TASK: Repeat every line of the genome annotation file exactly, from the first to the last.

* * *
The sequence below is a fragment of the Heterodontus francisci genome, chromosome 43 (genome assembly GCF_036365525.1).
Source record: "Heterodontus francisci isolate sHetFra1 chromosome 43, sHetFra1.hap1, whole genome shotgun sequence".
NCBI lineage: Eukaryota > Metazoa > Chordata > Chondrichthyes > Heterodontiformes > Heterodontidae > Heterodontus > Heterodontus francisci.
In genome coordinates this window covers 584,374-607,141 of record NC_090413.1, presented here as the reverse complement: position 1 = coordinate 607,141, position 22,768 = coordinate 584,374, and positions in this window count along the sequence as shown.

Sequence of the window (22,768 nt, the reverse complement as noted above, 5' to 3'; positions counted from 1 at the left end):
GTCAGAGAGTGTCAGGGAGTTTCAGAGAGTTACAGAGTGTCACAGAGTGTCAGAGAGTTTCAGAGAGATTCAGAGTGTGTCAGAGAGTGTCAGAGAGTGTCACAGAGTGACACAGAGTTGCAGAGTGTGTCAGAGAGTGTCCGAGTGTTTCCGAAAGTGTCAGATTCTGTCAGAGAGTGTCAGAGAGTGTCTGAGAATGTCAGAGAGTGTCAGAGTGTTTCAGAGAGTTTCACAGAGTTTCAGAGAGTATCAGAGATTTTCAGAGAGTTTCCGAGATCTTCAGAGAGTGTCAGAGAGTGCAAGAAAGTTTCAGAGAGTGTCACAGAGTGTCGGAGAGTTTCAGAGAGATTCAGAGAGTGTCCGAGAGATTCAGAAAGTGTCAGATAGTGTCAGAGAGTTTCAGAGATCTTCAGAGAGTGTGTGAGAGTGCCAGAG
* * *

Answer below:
The sequence below is a fragment of the Heterodontus francisci genome, chromosome 43 (genome assembly GCF_036365525.1).
Source record: "Heterodontus francisci isolate sHetFra1 chromosome 43, sHetFra1.hap1, whole genome shotgun sequence".
NCBI lineage: Eukaryota > Metazoa > Chordata > Chondrichthyes > Heterodontiformes > Heterodontidae > Heterodontus > Heterodontus francisci.
In genome coordinates this window covers 584,374-607,141 of record NC_090413.1, presented here as the reverse complement: position 1 = coordinate 607,141, position 22,768 = coordinate 584,374, and positions in this window count along the sequence as shown.

Sequence of the window (22,768 nt, the reverse complement as noted above, 5' to 3'; positions counted from 1 at the left end):
GTCAGAGAGTGTCAGGGAGTTTCAGAGAGTTACAGAGTGTCACAGAGTGTCAGAGAGTTTCAGAGAGATTCAGAGTGTGTCAGAGAGTGTCAGAGAGTGTCACAGAGTGACACAGAGTTGCAGAGTGTGTCAGAGAGTGTCCGAGTGTTTCCGAAAGTGTCAGATTCTGTCAGAGAGTGTCAGAGAGTGTCTGAGAATGTCAGAGAGTGTCAGAGTGTTTCAGAGAGTTTCACAGAGTTTCAGAGAGTATCAGAGATTTTCAGAGAGTTTCCGAGATCTTCAGAGAGTGTCAGAGAGTGCAAGAAAGTTTCAGAGAGTGTCACAGAGTGTCGGAGAGTTTCAGAGAGATTCAGAGAGTGTCCGAGAGATTCAGAAAGTGTCAGATAGTGTCAGAGAGTTTCAGAGATCTTCAGAGAGTGTGTGAGAGTGCCAGAG